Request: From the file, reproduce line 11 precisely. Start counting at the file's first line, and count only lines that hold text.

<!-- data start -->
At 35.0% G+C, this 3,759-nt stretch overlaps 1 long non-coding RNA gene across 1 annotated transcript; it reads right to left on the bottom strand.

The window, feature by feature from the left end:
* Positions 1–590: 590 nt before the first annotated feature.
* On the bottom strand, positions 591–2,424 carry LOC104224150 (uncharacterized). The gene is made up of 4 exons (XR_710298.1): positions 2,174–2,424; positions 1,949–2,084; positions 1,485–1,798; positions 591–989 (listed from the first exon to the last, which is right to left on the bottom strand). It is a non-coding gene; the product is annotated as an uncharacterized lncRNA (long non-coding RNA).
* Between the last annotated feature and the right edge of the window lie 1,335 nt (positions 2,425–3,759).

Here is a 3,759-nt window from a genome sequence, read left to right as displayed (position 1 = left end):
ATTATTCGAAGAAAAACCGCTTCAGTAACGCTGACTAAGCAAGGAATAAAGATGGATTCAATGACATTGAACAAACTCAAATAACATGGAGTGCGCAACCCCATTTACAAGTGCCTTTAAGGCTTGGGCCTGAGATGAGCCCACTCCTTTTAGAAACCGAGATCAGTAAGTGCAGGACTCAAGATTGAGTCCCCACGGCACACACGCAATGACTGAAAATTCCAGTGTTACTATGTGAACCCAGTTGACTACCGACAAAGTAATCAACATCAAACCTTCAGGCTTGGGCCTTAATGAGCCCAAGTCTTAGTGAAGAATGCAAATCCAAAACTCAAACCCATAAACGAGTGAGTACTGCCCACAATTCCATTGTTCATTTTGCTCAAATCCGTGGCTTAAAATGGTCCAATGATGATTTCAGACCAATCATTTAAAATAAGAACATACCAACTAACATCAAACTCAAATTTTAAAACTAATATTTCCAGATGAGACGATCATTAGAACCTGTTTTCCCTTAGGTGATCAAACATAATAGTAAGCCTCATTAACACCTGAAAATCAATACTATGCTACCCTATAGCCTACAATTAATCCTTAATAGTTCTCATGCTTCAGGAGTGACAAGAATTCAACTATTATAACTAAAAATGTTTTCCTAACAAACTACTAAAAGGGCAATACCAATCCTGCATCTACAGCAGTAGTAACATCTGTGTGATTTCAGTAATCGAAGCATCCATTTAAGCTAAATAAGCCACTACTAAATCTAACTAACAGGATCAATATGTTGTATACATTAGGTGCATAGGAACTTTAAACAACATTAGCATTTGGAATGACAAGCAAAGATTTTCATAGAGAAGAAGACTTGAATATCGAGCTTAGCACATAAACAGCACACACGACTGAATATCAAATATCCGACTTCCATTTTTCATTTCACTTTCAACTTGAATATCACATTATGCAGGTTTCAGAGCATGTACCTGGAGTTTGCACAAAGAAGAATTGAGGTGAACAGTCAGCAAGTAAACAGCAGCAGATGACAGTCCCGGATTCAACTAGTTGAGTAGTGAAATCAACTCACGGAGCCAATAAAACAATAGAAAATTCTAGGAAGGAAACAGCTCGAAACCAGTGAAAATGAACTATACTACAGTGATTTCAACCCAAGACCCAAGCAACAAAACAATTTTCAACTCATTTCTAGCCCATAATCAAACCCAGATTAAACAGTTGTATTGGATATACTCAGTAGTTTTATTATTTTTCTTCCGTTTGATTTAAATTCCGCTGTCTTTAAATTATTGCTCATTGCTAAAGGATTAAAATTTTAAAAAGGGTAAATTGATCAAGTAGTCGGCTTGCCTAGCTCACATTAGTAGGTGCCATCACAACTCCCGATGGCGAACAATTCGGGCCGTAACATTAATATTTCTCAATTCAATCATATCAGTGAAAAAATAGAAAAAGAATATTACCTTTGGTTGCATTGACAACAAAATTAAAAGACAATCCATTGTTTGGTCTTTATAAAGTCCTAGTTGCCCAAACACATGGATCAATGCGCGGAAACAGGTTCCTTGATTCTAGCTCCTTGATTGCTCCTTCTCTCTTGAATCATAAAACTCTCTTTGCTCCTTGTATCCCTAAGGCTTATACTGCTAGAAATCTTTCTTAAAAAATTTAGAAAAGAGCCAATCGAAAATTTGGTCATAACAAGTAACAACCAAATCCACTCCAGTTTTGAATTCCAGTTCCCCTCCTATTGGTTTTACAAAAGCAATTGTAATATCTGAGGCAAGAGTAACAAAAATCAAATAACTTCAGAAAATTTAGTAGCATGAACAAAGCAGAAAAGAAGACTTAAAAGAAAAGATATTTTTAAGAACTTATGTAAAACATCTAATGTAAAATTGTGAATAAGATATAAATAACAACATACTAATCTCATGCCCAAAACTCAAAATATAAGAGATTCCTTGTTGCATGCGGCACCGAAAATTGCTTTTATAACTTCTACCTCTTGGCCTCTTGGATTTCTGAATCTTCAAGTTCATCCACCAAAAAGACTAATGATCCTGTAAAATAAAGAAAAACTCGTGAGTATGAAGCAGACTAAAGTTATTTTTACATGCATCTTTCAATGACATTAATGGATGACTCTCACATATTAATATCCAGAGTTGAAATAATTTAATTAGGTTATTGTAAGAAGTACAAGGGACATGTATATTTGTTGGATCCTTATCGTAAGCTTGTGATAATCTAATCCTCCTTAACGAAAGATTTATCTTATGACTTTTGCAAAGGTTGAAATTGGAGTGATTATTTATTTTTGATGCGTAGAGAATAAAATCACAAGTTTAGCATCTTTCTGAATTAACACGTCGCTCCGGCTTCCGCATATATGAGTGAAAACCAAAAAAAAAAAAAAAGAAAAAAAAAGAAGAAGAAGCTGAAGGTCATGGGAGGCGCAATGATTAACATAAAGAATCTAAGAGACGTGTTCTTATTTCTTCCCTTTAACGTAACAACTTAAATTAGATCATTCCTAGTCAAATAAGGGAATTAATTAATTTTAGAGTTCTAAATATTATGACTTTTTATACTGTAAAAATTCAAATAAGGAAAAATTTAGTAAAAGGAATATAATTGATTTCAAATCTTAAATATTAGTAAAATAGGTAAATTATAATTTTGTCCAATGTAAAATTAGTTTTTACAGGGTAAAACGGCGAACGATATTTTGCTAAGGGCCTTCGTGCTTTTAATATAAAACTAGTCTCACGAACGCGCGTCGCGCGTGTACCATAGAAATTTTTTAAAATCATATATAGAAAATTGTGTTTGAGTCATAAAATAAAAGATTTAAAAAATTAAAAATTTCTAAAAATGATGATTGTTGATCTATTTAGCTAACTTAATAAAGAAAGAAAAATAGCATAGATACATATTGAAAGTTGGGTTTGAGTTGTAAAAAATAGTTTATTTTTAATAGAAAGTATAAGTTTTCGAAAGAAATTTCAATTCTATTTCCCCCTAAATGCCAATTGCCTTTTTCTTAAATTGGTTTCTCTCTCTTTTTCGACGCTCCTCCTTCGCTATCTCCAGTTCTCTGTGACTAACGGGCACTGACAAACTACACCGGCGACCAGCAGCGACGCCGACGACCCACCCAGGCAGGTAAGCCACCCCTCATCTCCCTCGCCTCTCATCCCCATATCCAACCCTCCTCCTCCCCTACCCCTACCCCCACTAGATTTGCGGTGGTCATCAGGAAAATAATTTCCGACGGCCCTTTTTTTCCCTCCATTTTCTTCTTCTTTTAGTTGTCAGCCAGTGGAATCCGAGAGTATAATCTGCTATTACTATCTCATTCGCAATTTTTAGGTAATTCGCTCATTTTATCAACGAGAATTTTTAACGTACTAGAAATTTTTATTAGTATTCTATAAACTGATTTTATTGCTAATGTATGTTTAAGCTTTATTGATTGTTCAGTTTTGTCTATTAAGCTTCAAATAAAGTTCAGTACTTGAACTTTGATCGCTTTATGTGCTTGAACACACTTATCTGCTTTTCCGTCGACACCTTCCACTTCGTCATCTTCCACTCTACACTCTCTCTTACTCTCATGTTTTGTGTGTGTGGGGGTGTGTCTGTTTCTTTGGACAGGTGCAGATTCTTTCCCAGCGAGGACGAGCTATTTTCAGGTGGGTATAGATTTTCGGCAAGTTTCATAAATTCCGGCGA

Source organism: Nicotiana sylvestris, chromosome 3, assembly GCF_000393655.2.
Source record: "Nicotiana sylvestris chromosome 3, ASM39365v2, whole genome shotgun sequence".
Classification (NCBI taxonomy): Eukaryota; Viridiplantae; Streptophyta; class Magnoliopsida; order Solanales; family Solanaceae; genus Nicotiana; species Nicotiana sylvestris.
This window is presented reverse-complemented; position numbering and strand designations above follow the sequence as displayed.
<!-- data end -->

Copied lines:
This window is presented reverse-complemented; position numbering and strand designations above follow the sequence as displayed.